The Associated Press July 20, 2010, 5:23PM ET

Maine lobster wars simmering a year after shooting

A year after an island feud among lobstermen erupted in gunfire, one of the two lobstermen on the receiving end of island justice is speaking out against a mainland jury's decision to acquit the fellow lobsterman who fired a near-fatal shot.

Weston Ames said he remembers a bullet whistling by his head during a confrontation with Vance Bunker, a 69-year-old longtime lobsterman on Matinicus Island. His stepbrother, Christopher Young, 42, wasn't so lucky. The second bullet hit him in the neck, leaving him with lingering health problems.

"The truth of it is, he tried to kill two of us - for no reason," said Ames, 44, standing on the very spot on the Steamboat Wharf where the confrontation took place.

Maine's lobstermen have long lived under unofficial territorial rules dictating who can set their lobster traps where along the state's long, ragged coast. To protect lucrative fishing grounds, fishermen have been known to cut lobster trap lines, harass each other at sea and, on occasion, brandish weapons.

On Matinicus Island, events came to a head on July 20, 2009. That's when Bunker and his daughter, Janan Miller, drew guns on Young and Ames. Bunker fired twice, missing Ames but striking Young.

Bunker and his son-in-law, Alan Miller, believed Young and Ames were cutting Miller's trap lines, while Young and Ames had accused Bunker and Miller of doing the same to them.

Bunker, who was considered a pillar of the Matinicus community, said he fired only because he feared for his daughter's life after Ames grabbed the barrel of the shotgun she was holding. Bunker and his daughter were acquitted of all charges by a jury in Know County Superior Court.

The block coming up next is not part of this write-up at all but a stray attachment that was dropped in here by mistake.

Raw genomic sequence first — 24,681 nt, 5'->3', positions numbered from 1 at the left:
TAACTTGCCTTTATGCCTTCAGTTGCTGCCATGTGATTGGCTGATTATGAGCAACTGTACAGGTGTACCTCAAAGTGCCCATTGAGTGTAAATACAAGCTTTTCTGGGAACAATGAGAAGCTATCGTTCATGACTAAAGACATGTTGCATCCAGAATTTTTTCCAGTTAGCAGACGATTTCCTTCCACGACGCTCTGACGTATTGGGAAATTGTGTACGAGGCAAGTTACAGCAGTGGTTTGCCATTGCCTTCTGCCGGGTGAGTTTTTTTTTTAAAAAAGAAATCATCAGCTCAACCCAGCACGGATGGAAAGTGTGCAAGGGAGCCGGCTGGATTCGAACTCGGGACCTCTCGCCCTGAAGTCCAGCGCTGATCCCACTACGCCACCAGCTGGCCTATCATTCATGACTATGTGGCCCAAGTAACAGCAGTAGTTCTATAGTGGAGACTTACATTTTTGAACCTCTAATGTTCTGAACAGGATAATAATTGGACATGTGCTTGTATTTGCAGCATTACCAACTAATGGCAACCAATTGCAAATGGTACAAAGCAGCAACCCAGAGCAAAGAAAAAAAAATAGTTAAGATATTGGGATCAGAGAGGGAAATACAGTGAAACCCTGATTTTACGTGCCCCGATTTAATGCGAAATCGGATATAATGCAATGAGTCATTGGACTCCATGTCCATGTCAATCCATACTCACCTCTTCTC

Ames remains shaken up a year later. He recalls looking down at his brother, who had blood gushing from his neck. "That's hard medicine to have your brother look up at you and say, 'Don't let me die here,'" he said.

He said it hurt when jurors found Bunker not guilty.

"That was almost as bad as getting shot at. It made it feel like you didn't matter," he said.

Islanders are still hesitant to talk about the shooting. It's a sensitive subject in such a tight-knit place where barely two dozen people live year-round.

But they'll tell you that Bunker, for the most part, is no longer a welcome sight on the island. In the weeks following the jury's verdict last March, Bunker's pickup was spray-painted and his tires were flattened. His island home is now for sale, residents say.

Speaking from Owls Head, on the mainland, Sari Bunker, Bunker's wife, said the episode has been stressful and recounting it would be like "picking a scab off a wound."

She declined further comment. Her husband didn't return a message.

Young and Ames have filed lawsuits against Bunker seeking damages. Despite suffering permanent damage to his left arm and hand, Young has been trying to pull traps this summer with assistance, but he's "not doing too well at it," said his attorney, Bill Robitzek of Lewiston.

The lobster wars are now simmering.

Traps have been cut in Friendship, Cushing and Saco, officials said. In Stonington, somebody cut 11 lobster boats loose from their moorings this summer. The fire marshal's office is investigating a fire in May that burned more than 150 lobster traps that were stacked in a lobsterman's yard in Cushing.

But things are relatively quiet on Matinicus.

Representatives from the Marine Patrol, the Knox County Sheriff's Department, the Coast Guard and the Maine State Police meet regularly to discuss unrest among lobstermen in the Penobscot Bay region. But with the lobster season going full bore, there haven't been any reports of trap-cutting or violence on Matinicus.

"Quiet is a good way to describe it," said Marine Patrol Maj. Alan Talbot. "But I don't think it would take too much to kindle things."


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